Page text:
• Perhaps it is supposed to do more but is buggy?

    • Good question. Or someone who owns a lot of Apple stock?
    • by mynickslongerthanurs (1322243) on Friday February 18, 2011 @04:50AM (#35241676)
      To understand this one must first understand Baidu (the top Chinese search engine)'s business model.

      For a specific search term, the top results shown in Baidu search are paid for, which means the websites in question pay Baidu for prioritizing their sites and every time a user clicks the result (this may sound 'innovative' at first but I assure you it does more harm than good, considering putting names of random diseases in Baidu these days results in a full page of dodgy websites offering expensive (yet often ineffective) treatment courses).
      To increase revenue, Baidu encourages equally dodgy 'vendors' to lead users into clicking these links by giving a small kick-back for each successful hit. The whole thing sounds like borderline fraud to me but hell somehow it's legal.

      The trojan, HongTouTou (or 'Phantom Clicker'), is the result of such business model as a certain vendor tries to profit by creating artificial traffic.

      This an actual URL generated by the malware: http://wap.baidu.com/s?word=%E8%9D%8E%E5%AD%90&vit=uni&from=963a_w1 [baidu.com] (don't click or you'll be generating revenue for them.)
      Notice the 'from' parameter, 963a_w1 being the vendor ID.

      An in-depth analysis can be found here:
      http://www.antiy.com/cn/news/android_adrd.htm [antiy.com]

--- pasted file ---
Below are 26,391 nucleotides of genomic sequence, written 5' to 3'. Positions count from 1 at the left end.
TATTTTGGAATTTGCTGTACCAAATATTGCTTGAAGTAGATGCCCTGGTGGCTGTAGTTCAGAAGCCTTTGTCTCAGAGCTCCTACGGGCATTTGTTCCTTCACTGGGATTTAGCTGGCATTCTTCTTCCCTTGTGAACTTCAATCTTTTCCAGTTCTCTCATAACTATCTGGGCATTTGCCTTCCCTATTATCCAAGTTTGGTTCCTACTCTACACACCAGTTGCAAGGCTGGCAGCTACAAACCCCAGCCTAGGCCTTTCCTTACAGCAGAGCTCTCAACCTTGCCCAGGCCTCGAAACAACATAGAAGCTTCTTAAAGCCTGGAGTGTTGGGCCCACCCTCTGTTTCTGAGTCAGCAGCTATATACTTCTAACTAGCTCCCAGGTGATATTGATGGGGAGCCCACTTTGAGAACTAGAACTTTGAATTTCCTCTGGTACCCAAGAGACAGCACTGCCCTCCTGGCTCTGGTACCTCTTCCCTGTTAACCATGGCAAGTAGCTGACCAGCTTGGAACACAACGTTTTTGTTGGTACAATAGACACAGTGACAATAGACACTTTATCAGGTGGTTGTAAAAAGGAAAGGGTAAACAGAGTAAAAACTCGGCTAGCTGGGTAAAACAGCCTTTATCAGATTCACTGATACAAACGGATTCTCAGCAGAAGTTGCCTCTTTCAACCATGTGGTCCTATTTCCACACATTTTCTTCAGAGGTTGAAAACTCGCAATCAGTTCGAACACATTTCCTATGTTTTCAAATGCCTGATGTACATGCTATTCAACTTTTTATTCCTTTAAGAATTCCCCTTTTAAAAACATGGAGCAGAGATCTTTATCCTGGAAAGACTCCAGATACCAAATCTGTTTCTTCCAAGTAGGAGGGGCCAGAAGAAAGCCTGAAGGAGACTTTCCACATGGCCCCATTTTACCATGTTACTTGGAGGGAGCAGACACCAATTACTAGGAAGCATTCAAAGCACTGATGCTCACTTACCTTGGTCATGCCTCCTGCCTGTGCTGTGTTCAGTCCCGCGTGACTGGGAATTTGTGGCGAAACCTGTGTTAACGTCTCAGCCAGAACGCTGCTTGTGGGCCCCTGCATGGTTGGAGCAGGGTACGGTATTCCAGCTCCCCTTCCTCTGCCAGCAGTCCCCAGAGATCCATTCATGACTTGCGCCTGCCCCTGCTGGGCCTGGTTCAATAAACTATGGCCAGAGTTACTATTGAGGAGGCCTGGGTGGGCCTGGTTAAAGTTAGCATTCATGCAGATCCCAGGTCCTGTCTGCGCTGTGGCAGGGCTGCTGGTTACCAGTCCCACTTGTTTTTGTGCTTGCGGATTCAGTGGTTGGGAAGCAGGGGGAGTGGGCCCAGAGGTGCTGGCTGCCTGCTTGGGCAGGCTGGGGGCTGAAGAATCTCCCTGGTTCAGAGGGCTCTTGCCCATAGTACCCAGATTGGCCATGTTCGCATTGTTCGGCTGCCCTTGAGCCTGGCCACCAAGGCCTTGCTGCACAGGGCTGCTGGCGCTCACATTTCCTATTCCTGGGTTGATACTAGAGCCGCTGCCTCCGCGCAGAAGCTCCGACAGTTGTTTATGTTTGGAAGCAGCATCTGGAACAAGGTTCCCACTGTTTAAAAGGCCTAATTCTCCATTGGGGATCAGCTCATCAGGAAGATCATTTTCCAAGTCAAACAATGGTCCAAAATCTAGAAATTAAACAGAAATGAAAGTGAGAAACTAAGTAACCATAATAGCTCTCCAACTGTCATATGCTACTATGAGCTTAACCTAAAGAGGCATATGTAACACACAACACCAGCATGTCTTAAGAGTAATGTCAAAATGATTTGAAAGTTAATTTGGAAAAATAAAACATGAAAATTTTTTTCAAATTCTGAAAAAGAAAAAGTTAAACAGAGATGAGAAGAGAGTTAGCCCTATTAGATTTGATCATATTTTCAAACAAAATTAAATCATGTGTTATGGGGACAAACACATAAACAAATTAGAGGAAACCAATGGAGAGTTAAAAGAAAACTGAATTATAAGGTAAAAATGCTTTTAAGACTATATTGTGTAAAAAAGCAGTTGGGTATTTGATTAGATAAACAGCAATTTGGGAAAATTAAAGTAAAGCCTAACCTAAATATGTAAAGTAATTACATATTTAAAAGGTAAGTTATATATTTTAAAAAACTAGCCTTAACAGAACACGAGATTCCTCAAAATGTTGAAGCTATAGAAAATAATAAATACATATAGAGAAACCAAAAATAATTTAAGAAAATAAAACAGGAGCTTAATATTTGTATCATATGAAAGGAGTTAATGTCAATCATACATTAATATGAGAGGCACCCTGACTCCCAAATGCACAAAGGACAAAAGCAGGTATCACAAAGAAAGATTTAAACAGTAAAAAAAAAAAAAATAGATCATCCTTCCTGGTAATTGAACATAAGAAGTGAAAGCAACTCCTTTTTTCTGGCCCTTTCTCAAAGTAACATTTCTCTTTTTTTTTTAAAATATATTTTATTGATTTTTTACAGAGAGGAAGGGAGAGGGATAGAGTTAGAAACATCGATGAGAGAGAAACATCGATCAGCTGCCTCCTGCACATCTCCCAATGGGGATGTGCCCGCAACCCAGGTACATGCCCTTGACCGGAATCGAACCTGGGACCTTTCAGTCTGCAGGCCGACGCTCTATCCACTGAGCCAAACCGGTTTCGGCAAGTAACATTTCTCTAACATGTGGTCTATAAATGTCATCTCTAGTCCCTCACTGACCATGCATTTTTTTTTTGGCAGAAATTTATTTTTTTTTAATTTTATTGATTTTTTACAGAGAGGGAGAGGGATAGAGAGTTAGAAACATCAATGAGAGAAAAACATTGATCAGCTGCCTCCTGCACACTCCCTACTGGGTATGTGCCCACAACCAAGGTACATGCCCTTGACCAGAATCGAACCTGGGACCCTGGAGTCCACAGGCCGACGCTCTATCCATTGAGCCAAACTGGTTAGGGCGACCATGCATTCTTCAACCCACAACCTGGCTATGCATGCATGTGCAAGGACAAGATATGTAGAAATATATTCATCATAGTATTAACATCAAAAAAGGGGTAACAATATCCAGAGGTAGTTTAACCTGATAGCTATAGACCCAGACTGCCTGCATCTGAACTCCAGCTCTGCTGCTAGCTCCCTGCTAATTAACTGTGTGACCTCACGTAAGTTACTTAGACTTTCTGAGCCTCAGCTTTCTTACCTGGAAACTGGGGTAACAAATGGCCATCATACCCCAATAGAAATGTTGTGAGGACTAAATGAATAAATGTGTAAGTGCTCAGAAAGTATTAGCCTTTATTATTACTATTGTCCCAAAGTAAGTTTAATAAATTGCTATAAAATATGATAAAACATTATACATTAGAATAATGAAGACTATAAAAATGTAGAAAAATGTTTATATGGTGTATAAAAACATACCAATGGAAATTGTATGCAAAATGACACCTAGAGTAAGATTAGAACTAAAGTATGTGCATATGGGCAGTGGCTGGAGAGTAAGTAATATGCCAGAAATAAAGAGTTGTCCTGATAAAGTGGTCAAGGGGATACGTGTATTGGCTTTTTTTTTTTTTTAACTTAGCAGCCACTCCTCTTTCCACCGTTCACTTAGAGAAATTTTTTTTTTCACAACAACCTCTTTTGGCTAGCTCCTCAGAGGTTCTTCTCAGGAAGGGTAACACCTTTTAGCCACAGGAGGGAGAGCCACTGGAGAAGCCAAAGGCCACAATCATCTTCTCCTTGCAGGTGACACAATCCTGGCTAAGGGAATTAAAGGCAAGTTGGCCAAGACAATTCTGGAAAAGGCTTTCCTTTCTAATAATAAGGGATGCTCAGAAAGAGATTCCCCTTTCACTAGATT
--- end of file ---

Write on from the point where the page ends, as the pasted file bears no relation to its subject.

Oh, Chinese language knowledge required.
    • by idontgno (624372)

      Click Fraud [wikipedia.org]. Trojan authors are, or are working for, "advertising affiliates" that get paid per-click for clicks on advertisement links.

      SEO would be another good theory, but This Register article [theregister.co.uk] is calling it very specifically "click fraud", and indicates that the trojan is specifically targeting the ad network on the Baidu search engine. Maybe SEO might be a desired side-effect, since it also increases click-throughs from the search engine (plumping up the "popularity" metric).

  • by esoterus (66707) <esoterus@@@gmail...com> on Thursday February 17, 2011 @09:00PM (#35239610) Homepage

    McAfee for Droid... ugh

  • by Divebus (860563) on Thursday February 17, 2011 @09:01PM (#35239612)

    This is PC vs Mac all over again.

    • Amen! (Score:2, Interesting)

      by Weezul (52464)

      It's all downhill for iOS from here on. Jobs will kick the bucket ending both the reality distortion field and Apple's market responsiveness.

      Android will gradually take most developers and users by virtue of being "just open enough", much like Windows. We've even got Blackberry going for Android apps, ala Dr. DOS. A behemoth spewing a billion dollars on marketing and payola pushing their unwanted child called WP7 (OS2). And we'll all end up running MeeGo (Linux) on phones originally designed to run Andr

      • I'm not so sure on the developers front. My experience this past year releasing apps for both Android and iOS was that sure I had more downloads of the free "lite" app from android, but iOS accounted for well over 80% of my revenue. And the type of apps I produced really don't work for advertising. I used Admob for both platforms. They are utility apps, not content apps so you don't get a lot of impressions. Problem is, Android takes more of my time to sort out minor problems between OS versions and ha

        • by Weezul (52464)

          Apple's iOS will certainly maintain some reasonable user base, but the market shall never grant dominance to a control freak. Sorry but people go their own way. iPhone are cute, but kinda old hat now, and all identical. Android otoh has an ever growing rainbow of flavors & features that'll seduce most users eventually. And young people are way more familiar with Java than Objective C meaning Android will see more & more regular the apps first.